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dc.contributor.authorAldridge, Colin Hen_NZ
dc.date.available2011-04-07T03:03:04Z
dc.date.copyright2007-12-06en_NZ
dc.identifier.citationAldridge, C. H. (2007, December 6). The ‘Kawachi’ algorithm: a single-parameter network constructor? Presented at the 19th Annual Colloquium of the Spatial Information Research Centre (SIRC 2007: Does Space Matter?).en
dc.identifier.urihttp://hdl.handle.net/10523/787
dc.descriptionOnly the abstract and references were published in the proceedings. There is no full text.en_NZ
dc.description.abstractThe last decade has seen resurgence of interest in the modelling of networked phenomena. In 1999, Albert and Barabási identified "scale-free" networks as being surprisingly widespread in phenomena as wide-ranging as the World-Wide-Web, social networks, and transport networks. By then the classical random network model of Erdös and Rényi (1959) had been extended by the concept of "small world" networks (Watts and Strogatz, 1998). Constructive algorithms for networks had been proposed by various authors. Watts and Strogatz published an algorithm in which the links of an initial regular lattice are randomly "rewired" without altering the number of nodes and links. The probability of re-wiring p produces networks ranging from a regular lattice (p = 0), through small world networks, to an Erdos/Renyi random network (p = 1). Albert and Barabási devised an algorithm for evolving scale-free networks (only), based on preferential linking between nodes. The idea of a single mechanism to unify all of these kinds of networks is appealing. In 2004 researchers Kawachi, Murata, Yoshi and Kakzu proposed a constructive algorithm based on a single probability parameter p for which they claimed the range 0 >= p >= 1 would output networks ranging from a regular lattice, through small-world, to random, to scale-free. Work by the present writer intended to confirm results reported by Kawachi et al. has revealed that their claim to construct scale-free networks is limited to quite small networks; those with a total size in the order of 100 nodes. Larger, more realistic networks constructed using this algorithm reveal a substantial shortfall in the number of nodes with large connectivities. We report on the nature of the difficulties with the Kawachi et al. algorithm and examines possible solutions to problems identified.en_NZ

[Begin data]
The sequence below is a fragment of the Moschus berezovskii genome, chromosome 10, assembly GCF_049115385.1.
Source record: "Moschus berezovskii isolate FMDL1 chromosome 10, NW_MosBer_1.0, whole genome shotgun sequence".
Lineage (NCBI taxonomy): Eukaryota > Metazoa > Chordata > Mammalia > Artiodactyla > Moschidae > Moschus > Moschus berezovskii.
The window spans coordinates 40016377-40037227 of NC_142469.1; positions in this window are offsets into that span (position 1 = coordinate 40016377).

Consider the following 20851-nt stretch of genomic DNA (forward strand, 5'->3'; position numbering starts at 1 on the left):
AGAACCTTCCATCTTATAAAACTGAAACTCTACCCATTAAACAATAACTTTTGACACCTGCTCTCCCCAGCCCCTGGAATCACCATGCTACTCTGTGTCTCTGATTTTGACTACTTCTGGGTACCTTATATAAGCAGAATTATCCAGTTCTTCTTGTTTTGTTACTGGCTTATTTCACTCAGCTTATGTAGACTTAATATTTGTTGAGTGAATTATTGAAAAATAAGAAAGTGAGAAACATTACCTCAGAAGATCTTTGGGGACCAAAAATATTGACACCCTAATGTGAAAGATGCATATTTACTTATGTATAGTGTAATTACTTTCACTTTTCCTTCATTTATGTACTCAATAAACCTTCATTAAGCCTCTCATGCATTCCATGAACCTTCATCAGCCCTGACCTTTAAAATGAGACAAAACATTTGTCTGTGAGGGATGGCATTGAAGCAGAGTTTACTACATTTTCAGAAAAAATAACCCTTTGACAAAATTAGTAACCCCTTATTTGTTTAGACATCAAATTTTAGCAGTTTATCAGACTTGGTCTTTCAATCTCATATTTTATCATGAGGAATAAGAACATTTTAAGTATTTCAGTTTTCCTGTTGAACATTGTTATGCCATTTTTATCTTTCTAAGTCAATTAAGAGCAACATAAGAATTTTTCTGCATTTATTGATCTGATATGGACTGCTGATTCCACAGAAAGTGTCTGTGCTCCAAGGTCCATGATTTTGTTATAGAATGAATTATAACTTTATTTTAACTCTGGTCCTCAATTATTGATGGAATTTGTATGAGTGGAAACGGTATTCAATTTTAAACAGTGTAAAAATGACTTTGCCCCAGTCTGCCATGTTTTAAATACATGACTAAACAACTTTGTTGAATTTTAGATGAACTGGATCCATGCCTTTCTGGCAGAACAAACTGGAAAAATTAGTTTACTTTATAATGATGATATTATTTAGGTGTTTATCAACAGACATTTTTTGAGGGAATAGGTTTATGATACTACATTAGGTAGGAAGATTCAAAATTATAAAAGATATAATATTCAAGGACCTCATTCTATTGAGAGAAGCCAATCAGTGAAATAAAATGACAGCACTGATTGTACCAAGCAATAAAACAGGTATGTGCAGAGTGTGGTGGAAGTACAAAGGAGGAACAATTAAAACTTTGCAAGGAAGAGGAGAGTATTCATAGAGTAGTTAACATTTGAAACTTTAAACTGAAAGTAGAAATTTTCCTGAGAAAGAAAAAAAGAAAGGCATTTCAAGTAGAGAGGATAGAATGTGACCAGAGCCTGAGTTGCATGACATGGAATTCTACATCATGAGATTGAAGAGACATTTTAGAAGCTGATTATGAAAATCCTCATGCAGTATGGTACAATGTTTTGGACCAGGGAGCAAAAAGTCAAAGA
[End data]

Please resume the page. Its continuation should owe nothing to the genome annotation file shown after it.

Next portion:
dc.format.mimetypeapplication/pdf
dc.relation.urihttp://www.business.otago.ac.nz/sirc/conferences/2007/17_aldridge.pdfen_NZ
dc.subject.lcshQA76 Computer softwareen_NZ
dc.titleThe "Kawachi" algorithm: a single-parameter network constructor?en_NZ
dc.typeConference or Workshop Item (Oral presentation)en_NZ
dc.description.versionPublisheden_NZ
otago.date.accession2009-04-22 03:28:19en_NZ
otago.relation.pages83en_NZ
otago.openaccessOpen
dc.identifier.eprints818en_NZ
dc.description.refereedNon Peer Revieweden_NZ
otago.school.eprintsSpatial Information Research Centreen_NZ
otago.school.eprintsInformation Scienceen_NZ
dc.description.referencesAlbert, R. and Barabasi, A. L. (1999) Emergence of scaling in random networks. Science 286, pp. 509–512. Erdös, P. and Rényi, A., (1959) On random graphs, Publicationes Mathematicae Debrecen 6, pp. 290–297. Kawachi, Y., Murara, K., Yoshi, S. and Kakazu, Y., (2004) The structural phase transition among fixed cardinal networks. In Proceedings of the 7th Asia-Pacific Conference on Complex Systems, Cairns, Australia. 6–10 December, pp. 247–55. Watts, D. J. and Strogatz, S. H., (1988) Collective dynamics of ‘small-world’ networks. Nature, 393, pp. 440–442.en_NZ
otago.event.dates6-7 Decemberen_NZ
otago.event.placeDunedin, New Zealanden_NZ
otago.event.typeconferenceen_NZ
otago.event.title19th Annual Colloquium of the Spatial Information Research Centre (SIRC 2007: Does Space Matter?)en_NZ
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